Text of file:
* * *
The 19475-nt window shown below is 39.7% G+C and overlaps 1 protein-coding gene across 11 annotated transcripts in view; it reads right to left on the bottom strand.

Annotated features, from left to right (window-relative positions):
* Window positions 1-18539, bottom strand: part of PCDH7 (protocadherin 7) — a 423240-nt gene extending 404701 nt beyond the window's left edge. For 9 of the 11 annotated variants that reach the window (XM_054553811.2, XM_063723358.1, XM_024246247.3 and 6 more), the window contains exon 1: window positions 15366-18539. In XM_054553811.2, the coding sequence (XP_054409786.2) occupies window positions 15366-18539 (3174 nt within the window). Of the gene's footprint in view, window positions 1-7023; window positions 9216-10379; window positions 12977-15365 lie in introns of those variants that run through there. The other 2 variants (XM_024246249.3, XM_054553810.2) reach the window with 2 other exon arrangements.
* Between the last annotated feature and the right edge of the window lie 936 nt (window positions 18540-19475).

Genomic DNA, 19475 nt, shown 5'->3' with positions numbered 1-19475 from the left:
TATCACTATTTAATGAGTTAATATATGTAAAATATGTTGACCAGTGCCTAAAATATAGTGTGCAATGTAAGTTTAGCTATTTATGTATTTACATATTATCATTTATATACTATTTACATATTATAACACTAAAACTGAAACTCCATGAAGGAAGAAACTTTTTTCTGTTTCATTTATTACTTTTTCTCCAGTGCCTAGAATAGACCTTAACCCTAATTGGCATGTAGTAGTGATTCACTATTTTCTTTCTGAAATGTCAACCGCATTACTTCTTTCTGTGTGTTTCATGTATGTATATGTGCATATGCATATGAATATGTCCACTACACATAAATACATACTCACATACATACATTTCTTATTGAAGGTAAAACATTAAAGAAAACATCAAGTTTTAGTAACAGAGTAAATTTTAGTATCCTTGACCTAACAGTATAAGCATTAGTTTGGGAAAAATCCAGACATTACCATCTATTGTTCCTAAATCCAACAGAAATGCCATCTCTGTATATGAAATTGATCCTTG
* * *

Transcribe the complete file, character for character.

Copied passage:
The 19475-nt window shown below is 39.7% G+C and overlaps 1 protein-coding gene across 11 annotated transcripts in view; it reads right to left on the bottom strand.

Annotated features, from left to right (window-relative positions):
* Window positions 1-18539, bottom strand: part of PCDH7 (protocadherin 7) — a 423240-nt gene extending 404701 nt beyond the window's left edge. For 9 of the 11 annotated variants that reach the window (XM_054553811.2, XM_063723358.1, XM_024246247.3 and 6 more), the window contains exon 1: window positions 15366-18539. In XM_054553811.2, the coding sequence (XP_054409786.2) occupies window positions 15366-18539 (3174 nt within the window). Of the gene's footprint in view, window positions 1-7023; window positions 9216-10379; window positions 12977-15365 lie in introns of those variants that run through there. The other 2 variants (XM_024246249.3, XM_054553810.2) reach the window with 2 other exon arrangements.
* Between the last annotated feature and the right edge of the window lie 936 nt (window positions 18540-19475).

Genomic DNA, 19475 nt, shown 5'->3' with positions numbered 1-19475 from the left:
TATCACTATTTAATGAGTTAATATATGTAAAATATGTTGACCAGTGCCTAAAATATAGTGTGCAATGTAAGTTTAGCTATTTATGTATTTACATATTATCATTTATATACTATTTACATATTATAACACTAAAACTGAAACTCCATGAAGGAAGAAACTTTTTTCTGTTTCATTTATTACTTTTTCTCCAGTGCCTAGAATAGACCTTAACCCTAATTGGCATGTAGTAGTGATTCACTATTTTCTTTCTGAAATGTCAACCGCATTACTTCTTTCTGTGTGTTTCATGTATGTATATGTGCATATGCATATGAATATGTCCACTACACATAAATACATACTCACATACATACATTTCTTATTGAAGGTAAAACATTAAAGAAAACATCAAGTTTTAGTAACAGAGTAAATTTTAGTATCCTTGACCTAACAGTATAAGCATTAGTTTGGGAAAAATCCAGACATTACCATCTATTGTTCCTAAATCCAACAGAAATGCCATCTCTGTATATGAAATTGATCCTTG